The nation is mourning as one of Australia's most iconic meeting places has becomes flooded with floral tributes. Here, politics needs to tread carefully.
When such events as the Sydney Siege occur, it is tempting to suggest it highlights how much of what is political discourse - and what political disciourse is mired in the deeply trivial.
Certainly, when lives are in danger - whether through the actions of a madman or through natural disasters - there is a general sense that we should leave the politics out of it.
But politics is never left out of anything. To a large extent, neither should it be. The response to the Sydney siege has been highly political.
The comments from those on the reactionary far right, who almost find it difficult to suppress their glee that a Muslim committed an act of terrorism, can be ignored.
Appealing to the racists in the community, which make up a significant segment of their audience, mean that most of this commentary can be dismissed as the excited ramblings of those who think multiculturalism is wonderful, so long as everyone behave like they think white people think they should act.
Similarly while the #illridewithyou campaign was nice for creating positive feelings, one shouldn’t get too overwrought either in praising or attacking it.
LNP MP George Christensen, lacking any actual role to play in the situation, decided the issue required him to pretend to be a shock jock. Christensen took to Twitter to disparage the campaign as “hateywhitey”. He and numerous conservative commentators also suggested that the campaign took the focus away from the victims of the siege.
Such a view is so idiotic that they really need to be reminded that just because they are so dumb they cannot walk and chew gum at the same time, doesn’t mean the rest of us can’t.
As Osman Faruqi noted, while an online hashtag is nice for a day, it isn’t worth much if that’s where it stays. It is also worth remembering that there are many people in our society who do fear riding on public transport, not the least of whom are women - regardless of their religion.
This is where politics becomes a very important part of the story, rather than something which should be avoided.
What will be the reaction of our political class to these events?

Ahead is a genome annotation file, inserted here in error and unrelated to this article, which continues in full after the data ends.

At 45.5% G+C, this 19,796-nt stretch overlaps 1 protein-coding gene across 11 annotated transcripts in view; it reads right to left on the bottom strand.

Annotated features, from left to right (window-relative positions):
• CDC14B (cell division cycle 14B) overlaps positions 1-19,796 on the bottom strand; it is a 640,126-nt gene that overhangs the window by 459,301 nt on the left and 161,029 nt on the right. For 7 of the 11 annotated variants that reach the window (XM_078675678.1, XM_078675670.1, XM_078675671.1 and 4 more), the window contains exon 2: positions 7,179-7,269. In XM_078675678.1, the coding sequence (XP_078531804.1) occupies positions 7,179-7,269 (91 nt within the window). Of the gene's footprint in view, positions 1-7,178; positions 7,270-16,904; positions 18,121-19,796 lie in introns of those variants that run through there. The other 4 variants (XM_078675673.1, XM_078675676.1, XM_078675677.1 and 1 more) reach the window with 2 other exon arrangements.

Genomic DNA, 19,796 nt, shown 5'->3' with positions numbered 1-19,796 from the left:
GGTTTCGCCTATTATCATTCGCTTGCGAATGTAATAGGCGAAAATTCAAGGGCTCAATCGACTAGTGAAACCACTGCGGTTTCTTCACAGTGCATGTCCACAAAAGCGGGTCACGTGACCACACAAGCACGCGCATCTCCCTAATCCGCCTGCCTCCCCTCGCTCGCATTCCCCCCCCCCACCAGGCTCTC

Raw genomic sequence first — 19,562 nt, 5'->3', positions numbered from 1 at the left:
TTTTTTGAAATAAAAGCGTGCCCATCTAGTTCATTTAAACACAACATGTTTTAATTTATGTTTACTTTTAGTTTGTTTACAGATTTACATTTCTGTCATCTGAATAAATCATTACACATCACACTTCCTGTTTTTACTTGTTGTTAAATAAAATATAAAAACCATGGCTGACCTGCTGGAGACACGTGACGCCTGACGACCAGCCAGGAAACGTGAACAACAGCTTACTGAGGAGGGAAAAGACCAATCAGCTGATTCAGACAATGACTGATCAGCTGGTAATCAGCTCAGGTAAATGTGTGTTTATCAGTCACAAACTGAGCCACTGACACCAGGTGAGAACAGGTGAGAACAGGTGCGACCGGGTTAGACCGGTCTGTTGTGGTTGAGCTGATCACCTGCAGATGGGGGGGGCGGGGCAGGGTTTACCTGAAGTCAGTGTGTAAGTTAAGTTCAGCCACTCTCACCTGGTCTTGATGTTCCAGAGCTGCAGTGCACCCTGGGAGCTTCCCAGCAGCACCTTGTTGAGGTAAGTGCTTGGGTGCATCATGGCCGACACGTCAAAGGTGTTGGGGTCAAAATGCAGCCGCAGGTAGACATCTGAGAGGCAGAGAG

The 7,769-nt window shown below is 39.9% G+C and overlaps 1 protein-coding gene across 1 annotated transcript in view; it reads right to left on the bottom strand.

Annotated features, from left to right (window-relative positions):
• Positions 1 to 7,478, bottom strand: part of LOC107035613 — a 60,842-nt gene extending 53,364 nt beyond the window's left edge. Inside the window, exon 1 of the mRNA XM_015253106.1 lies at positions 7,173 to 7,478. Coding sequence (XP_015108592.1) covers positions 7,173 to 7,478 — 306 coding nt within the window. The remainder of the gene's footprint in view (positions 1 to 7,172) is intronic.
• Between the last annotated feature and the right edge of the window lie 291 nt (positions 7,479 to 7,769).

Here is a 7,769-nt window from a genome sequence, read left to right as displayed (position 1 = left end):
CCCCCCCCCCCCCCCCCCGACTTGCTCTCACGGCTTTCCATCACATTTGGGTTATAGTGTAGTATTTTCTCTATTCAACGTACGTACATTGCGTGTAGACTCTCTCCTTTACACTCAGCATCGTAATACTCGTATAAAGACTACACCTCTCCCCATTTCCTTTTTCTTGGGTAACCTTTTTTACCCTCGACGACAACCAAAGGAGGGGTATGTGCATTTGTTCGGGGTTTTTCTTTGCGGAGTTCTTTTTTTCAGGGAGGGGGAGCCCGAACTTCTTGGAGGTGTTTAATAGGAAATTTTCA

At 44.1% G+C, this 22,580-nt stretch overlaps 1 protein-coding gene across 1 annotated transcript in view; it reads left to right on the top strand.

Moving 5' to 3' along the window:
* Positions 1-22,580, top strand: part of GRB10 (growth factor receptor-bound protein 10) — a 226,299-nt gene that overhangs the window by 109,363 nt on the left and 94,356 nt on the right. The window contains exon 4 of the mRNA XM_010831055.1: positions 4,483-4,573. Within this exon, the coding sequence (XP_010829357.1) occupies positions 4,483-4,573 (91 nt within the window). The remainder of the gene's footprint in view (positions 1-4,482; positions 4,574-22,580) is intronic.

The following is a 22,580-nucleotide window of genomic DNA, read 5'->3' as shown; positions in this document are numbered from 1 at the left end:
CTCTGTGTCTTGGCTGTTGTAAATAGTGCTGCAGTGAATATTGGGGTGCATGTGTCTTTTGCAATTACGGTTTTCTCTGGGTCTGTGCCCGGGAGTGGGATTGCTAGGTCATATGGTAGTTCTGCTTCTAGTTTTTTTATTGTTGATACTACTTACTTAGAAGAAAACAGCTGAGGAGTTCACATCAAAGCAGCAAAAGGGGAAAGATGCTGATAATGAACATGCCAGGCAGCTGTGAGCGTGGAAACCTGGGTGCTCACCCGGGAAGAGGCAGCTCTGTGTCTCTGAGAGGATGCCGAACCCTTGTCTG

A review into the siege is sensible and merited. Clearly, there appears to be some pretty large gaps in the security net if it allowed Man Haron Monis – a person whom was not exactly a shadowy unknown figure – to fall off the ASIO watch list. But care needs to be taken that the review is conducted independently from the security agencies and that its focus remains on security. It shouldn't become a hobby horse for confirming prejudices.
This week, security agencies appeared before a parliamentary committee to argue for even greater powers, including forcing ISPs to retain all our metadata for 2 years. Questions need to be asked about how this would do anything to stop events like the siege, and also whether our agencies have the competency to use and protect such information.
That the AFP this week incorrectly advised the Prime Minister that Monis held a gun licence does little to provide people with any faith that our agencies either need the new powers or that they would be able to use them appropriately. Perhaps first they should sort out the systems and powers they already have before coming to demand more – especially ones that will have large consequences on our privacy.
The concern is that the review will be used to justify other sorts of policy. While the terms of Monis’ residency and refugee status, as well as his bail status, deserves review there seems little relevancy to whether or not he was on welfare. Yet Tony Abbott, while announcing the review specifically suggested, “We do need to know how he could have been on welfare for so many years”.
Why do we? What is the relevance of his being on welfare to his actions in murdering two innocent people?
At best, its inclusion in the terms of reference is in order to be as thorough as possible with respect to his interaction with government; at worst it is a nod to those in the government, media and community who think refugees only come to Australia to be on welfare.
Abbott doesn’t need to start tweeting a hashtag, and his refusal to suggest Islam was to blame for Manis’ actions is both correct and commendable but he does need to watch his words. Some of his advisors may be pressuring him to make the issue into one which divides the majority of the community against the other. He should resist.
Then there was Senator David Leyonhjelm, who suggested the siege proves that Australia needs looser gun laws. Regurgitating the sentiments advocated by pro-gun nuts in the USA - that the only thing that can stop a bad man with a gun is a good man with a gun - Senator Leyonhjelm suggested the gun laws brought in by the Howard government in response to the Port Arthur massacre had turned “an entire population into a nation of victims.”
Politicians on both sides quickly rebuked him, but it highlights the importance of political reactions to events. Australian politicians reacted to Port Arthur with maturity and also with laws that manifestly made Australia safer. How will they react to the Sydney siege?
Tragedies often make politics seem trivial, but what politicians do is never trivial when the words they say and the laws they make affect us all.